Similar things can happen at Lauds with the Invitatory psalm, and even in the Anglican Book of Common Prayer, where some psalms which are alternatives to canticles are prohibited where they occur in the ordinary course of reciting the psalter.

share|improve this answer
    
Many thanks for your answer, Andrew, and for contacting Martin Kochanski. I hope you'll forgive me for accepting the answer from the horse's mouth! –  lonesomeday Dec 17 '13 at 19:28
1  
From his answer to me, I wasn't actually expecting him to chip in; although I was able to supplement the information with other similar occurrences. No hard feelings, indeed. I hope @MartinKochanski continues to look in occasionally: his knowledge of the Calendar is probably second to none (and I'm grateful for Universalis too: highly recommended). –  Andrew Leach Dec 17 '13 at 22:35

The idea of praying to God regularly is to build your trust and faith in him. How can you do that if you are reciting someone else's prayer? Philippians 4:6

"Do not be anxious over anything, but in everything by prayer and supplication along with thanksgiving, let your petitions be made known to God"

James 4:8

"Draw close to God, and he will draw close to you. Cleanse your hands, you sinners, and purify your hearts, you indecisive ones."

Prayer to God should always be from your heart. You cannot cultivate a relationship with God by merely reciting words that really have no meaning to you. Doing so takes away from the real intention of prayer. The Jew's made the mistake of doing things out of habit and routine. That is not what God want's from us and even warns against it at Matthew 6:7-8

"When praying, do not say the same things over and over again as the people of the nations do, for they imagine they will get a hearing for their use of many words. So do not be like them, for your Father knows what you need even before you ask him."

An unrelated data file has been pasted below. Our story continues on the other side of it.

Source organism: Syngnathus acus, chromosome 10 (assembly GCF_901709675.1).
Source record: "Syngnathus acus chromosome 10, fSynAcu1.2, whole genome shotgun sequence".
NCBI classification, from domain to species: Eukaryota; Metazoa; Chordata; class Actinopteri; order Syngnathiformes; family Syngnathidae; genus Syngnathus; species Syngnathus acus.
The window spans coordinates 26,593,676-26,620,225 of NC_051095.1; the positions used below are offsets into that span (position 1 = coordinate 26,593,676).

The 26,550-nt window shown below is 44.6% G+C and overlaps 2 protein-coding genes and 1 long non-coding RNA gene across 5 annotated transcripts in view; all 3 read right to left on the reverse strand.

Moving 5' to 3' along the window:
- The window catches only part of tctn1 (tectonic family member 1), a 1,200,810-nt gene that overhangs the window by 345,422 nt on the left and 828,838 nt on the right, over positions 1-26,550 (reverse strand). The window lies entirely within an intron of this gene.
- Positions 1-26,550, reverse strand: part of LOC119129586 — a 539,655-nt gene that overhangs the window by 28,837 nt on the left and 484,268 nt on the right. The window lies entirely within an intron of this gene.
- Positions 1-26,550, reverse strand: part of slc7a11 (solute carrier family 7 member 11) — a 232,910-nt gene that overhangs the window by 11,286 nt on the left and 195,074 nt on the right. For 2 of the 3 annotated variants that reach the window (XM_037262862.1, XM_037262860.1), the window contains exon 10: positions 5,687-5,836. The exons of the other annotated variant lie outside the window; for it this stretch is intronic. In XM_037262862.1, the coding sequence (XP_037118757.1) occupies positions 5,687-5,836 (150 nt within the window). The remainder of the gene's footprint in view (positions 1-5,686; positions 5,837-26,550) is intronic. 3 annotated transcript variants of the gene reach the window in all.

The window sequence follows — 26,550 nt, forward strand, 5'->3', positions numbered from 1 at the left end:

You can look at those prayers in order to gain an understanding of what is proper to ask for. Even the prayer that Jesus gave us in Matthew 6 is just a model.

I think the purpose of using the psalms of the day is to get people to read the bible and to keep them thinking about spiritual things. Doing so is a good precursor to making regular prayer and maybe that is the goal of this schedule. Good motive, but what the bible teaches us to do is make our own regular prayers to God. 1 Thessalonians 5:17-18

Pray constantly. Give thanks for everything. This is God’s will for you in Christ Jesus.

share|improve this answer
7  
I'm sorry, but this really doesn't address the question I asked. I'm not really interested in debating liturgical vs extemporary prayer (personally I need and value both), but in a technical question about the Liturgy of the Hours. –  lonesomeday Dec 16 '13 at 22:24
    
I'm saying that maybe the goal of the schedule is to make prayer a regular thing. –  Jeremy Dec 16 '13 at 23:13
1  
Well of course it is: it's the monastic Offices which set out prayer through the day. But this answer doesn't address the question asked. –  Andrew Leach Dec 17 '13 at 8:18
    
This one is not your best, Jeremy, because it seems like you are attempting to discredit the prayer entirely and avoid answering from the preferred perspective, which is Catholic, and in the Catholic Church, reciting prayers is a very long standing tradition. –  fredsbend Dec 18 '13 at 8:06
    
I misunderstood the question. I thought maybe he wanted a biblical answer for the liturgy, but he was looking for a technical doctrine answer. I may just delete this answer instead of revising it... –  Jeremy Dec 20 '13 at 11:43

Your Answer

 
discard

By posting your answer, you agree to the privacy policy and terms of service.

Not the answer you're looking for? Browse other questions tagged or ask your own question.